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The Best and Worst Breakfast Cereals For Teeth

Finding the highest sugar breakfast cereals is an easy job because it’s most of them! We’ll help you to filter through the worst options to find the best, healthy cereals and options to keep your child healthy.

How to Find Sugar Content in Nutritional Labels

To compare different foods, go to the ‘per 100g’ column and scroll down to ‘sugars’ to find the amount of sugar per 100g of that food.

How much sugar is ok?

The figures below are the guidelines we use to categorise foods into low sugar (everyday foods), moderate sugar (sometimes foods) and high sugar (special occasion foods). Keep in mind that the World Health Organisation Guidelines recommend a MAXIMUM of 6 teaspoons of free sugars per day for 2-12 year olds, with the aim being 3 or less. Dried fruit found in many breakfast cereal is included as free sugar.

To calculate the number of teaspoons of sugar in food, divide the grams of sugar by 4.

Teaspoons = grams/4

These figures are just a guide and you should take serving sizes into consideration when making decisions. It’s a good exercise for parents and carers of any child who is at risk of decay to do a stocktake of pantry items and food intake over a typical week to make sure sugar consumption doesn’t go above the WHO guidelines.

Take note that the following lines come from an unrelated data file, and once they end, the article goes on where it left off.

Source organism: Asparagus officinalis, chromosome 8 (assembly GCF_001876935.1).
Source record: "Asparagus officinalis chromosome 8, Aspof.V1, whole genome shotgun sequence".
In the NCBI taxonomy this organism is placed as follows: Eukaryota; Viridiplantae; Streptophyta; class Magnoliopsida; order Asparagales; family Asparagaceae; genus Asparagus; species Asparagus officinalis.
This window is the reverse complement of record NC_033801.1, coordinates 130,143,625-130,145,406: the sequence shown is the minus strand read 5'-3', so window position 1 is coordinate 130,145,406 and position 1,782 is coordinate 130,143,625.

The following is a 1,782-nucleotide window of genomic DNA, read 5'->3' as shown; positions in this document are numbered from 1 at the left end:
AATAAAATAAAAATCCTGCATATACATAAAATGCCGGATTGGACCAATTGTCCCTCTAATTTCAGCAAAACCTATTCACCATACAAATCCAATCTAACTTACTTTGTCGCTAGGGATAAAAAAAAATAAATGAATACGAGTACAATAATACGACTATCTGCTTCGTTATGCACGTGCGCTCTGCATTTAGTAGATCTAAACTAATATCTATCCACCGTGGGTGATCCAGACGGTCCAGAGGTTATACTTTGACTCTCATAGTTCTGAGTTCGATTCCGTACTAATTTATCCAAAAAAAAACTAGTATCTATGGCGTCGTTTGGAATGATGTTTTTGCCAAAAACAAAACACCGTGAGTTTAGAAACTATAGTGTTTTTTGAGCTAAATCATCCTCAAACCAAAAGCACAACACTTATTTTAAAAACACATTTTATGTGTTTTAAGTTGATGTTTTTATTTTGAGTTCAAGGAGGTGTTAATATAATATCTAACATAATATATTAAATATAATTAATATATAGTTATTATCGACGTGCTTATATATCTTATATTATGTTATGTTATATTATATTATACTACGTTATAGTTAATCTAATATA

Sugar (g) per 100g Equivalent Teaspoons of Sugar
LOW SUGAR (everyday foods)

<5 grams

1.25

MODERATE SUGAR (sometimes foods)

5.1-14.9 grams

1.3-3.7

HIGH SUGAR (special occasions)

15 grams +

3.8 +

High Sugar Cereals

Sadly, the following list includes the majority of cereals available in Australia. Most are well above the 5g sugar per 100g that would make them good choices for everyday food. These cereals are a very poor start to the day and should be considered special occasion foods.

Frosties tip the scales at a whopping 41g of sugar (10 teaspoons) per 100g. This is about the same amount of sugar in Jelly Snakes lollies, Oreos and many other foods you would never consider giving your child for breakfast.

Cereal Sugar (g) per 100g Teaspoons of Sugar
Frosties 41.3 10
Froot Loops 38 9.5
Coco Pops 36.5 9.1
Crunchy Nut Cornflakes 31 7.8
Sultana Bran 28.2 7.1
Milo cereal 26.9 6.7
Nutri Grain 26.7 6.6
Just Right 22.9 5.7
Sustain 19.4 4.9
Carman’s Gourmet Porridge Sachets (Apple Sultana Cinnamon) 19 4.8
Weet-bix Go Biscuits 17.1 4.3
Carman’s Muesli Classic Fruit and Nut 15 3.8
Moderate Sugar – Sometimes Foods

These are ok sometimes – think once a month or less but definitely not every day! The sugar content at the upper end of this category is still pretty high in regards to dental health, but could be considered in moderation as part of an otherwise low sugar diet. Cheerios are just scraping in to this category, but are a poorer option than the mueslis due to being otherwise devoid of nutrition.

Cereal Sugar (g) per 100g Teaspoons of Sugar
Cheerios 14.6 3.7
Morning Sun Natural Muesli 14.1 3.5
Special K 13.6 3.4